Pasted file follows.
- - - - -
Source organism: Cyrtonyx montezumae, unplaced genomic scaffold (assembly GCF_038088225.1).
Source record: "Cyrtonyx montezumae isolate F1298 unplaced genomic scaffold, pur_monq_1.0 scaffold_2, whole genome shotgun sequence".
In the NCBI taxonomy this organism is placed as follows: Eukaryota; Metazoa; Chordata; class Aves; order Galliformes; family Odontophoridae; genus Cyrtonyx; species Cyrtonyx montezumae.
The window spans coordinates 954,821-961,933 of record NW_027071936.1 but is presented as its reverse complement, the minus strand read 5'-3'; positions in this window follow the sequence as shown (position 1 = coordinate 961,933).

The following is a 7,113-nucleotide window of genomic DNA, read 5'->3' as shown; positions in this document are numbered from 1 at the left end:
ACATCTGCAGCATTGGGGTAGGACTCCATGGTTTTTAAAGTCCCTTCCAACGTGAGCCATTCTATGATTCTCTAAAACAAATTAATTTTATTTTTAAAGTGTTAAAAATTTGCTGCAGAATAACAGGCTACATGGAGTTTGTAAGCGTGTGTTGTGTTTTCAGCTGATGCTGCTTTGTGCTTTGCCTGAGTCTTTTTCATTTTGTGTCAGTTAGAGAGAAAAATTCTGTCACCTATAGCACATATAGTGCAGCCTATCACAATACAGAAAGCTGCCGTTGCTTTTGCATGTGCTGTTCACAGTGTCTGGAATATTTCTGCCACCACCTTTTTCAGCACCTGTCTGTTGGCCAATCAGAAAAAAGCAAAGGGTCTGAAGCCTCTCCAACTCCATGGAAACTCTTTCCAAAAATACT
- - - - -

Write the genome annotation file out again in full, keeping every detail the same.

Source organism: Cyrtonyx montezumae, unplaced genomic scaffold (assembly GCF_038088225.1).
Source record: "Cyrtonyx montezumae isolate F1298 unplaced genomic scaffold, pur_monq_1.0 scaffold_2, whole genome shotgun sequence".
In the NCBI taxonomy this organism is placed as follows: Eukaryota; Metazoa; Chordata; class Aves; order Galliformes; family Odontophoridae; genus Cyrtonyx; species Cyrtonyx montezumae.
The window spans coordinates 954,821-961,933 of record NW_027071936.1 but is presented as its reverse complement, the minus strand read 5'-3'; positions in this window follow the sequence as shown (position 1 = coordinate 961,933).

The following is a 7,113-nucleotide window of genomic DNA, read 5'->3' as shown; positions in this document are numbered from 1 at the left end:
ACATCTGCAGCATTGGGGTAGGACTCCATGGTTTTTAAAGTCCCTTCCAACGTGAGCCATTCTATGATTCTCTAAAACAAATTAATTTTATTTTTAAAGTGTTAAAAATTTGCTGCAGAATAACAGGCTACATGGAGTTTGTAAGCGTGTGTTGTGTTTTCAGCTGATGCTGCTTTGTGCTTTGCCTGAGTCTTTTTCATTTTGTGTCAGTTAGAGAGAAAAATTCTGTCACCTATAGCACATATAGTGCAGCCTATCACAATACAGAAAGCTGCCGTTGCTTTTGCATGTGCTGTTCACAGTGTCTGGAATATTTCTGCCACCACCTTTTTCAGCACCTGTCTGTTGGCCAATCAGAAAAAAGCAAAGGGTCTGAAGCCTCTCCAACTCCATGGAAACTCTTTCCAAAAATACT